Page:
Bigfoot study getting skeptical attention

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My Bigfoot pieces on Doubtful News have been getting some attention. That makes me think that a (balanced) skeptical view is welcome on this topic. For one, it just SCREAMS “skepticism needed,” with even the Bigfoot researchers disgusted at the quality of Bigfoot evidence coming out and the seemingly daily parade of hoaxes.

Ketchum Bigfoot DNA paper released: Problems with questionable publication (Updated) | Doubtful News.

The up to date news is that the Melba Ketchum study is looking worse every day. The promised high-definition video from the associated Erickson project has yet to appear except for the short clip of what looks like (just saying) a carpet breathing a bit TOO deliberately. And perhaps the face looks a little too like Chewbacca? Hmm.

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Ketchum’s Galileo Gambit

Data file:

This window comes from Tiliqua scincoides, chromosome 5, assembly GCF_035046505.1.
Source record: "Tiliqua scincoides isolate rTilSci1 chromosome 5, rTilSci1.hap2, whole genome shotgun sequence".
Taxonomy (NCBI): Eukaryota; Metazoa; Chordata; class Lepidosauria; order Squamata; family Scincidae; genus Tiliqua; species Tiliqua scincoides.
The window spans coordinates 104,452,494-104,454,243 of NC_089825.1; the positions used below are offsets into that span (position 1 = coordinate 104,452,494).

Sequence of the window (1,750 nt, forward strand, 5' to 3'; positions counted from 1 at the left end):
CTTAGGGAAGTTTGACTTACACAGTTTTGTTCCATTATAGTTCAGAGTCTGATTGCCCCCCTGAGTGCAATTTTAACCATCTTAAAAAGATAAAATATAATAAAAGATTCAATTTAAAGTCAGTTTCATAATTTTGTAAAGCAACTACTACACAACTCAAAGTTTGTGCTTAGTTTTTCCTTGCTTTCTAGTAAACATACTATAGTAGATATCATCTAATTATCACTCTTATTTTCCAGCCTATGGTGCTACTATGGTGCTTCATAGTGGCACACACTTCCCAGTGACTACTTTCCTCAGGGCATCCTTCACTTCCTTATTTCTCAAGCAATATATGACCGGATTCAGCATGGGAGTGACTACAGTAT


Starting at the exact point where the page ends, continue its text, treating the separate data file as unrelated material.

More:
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One of my essential reading blogs, Respectful Insolence, has resurrected an older post on The Galileo Gambit. It was timely. It was in reference mainly to the day to day parade of quackery that passes by in the media. Orac coined the term “Galileo gambit” to describe a very common ploy used by quacks – they compare their persecution and non-acceptance to that of Galileo.

At least, I think I was the first to coin this term. I haven’t been able to find a reference to the “Galileo Gambit” dating before I wrote the original version of this post way back in 2005.”

Immediately, I thought of Dr. Melba Ketchum who recently pulled the Galileo Gambit when she announced the publication of her Sasquatch DNA paper.

We encountered the worst scientific bias in the peer review process in recent history.  I am calling it the “Galileo Effect”.  Several journals wouldn’t even read our manuscript when we sent them a pre-submission inquiry.  Another one leaked our peer reviews.  We were even mocked by one reviewer in his peer review.

Sorry, a lame excuse. It’s special pleading for why she had such trouble with her paper.

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Half-baked dragons and truthery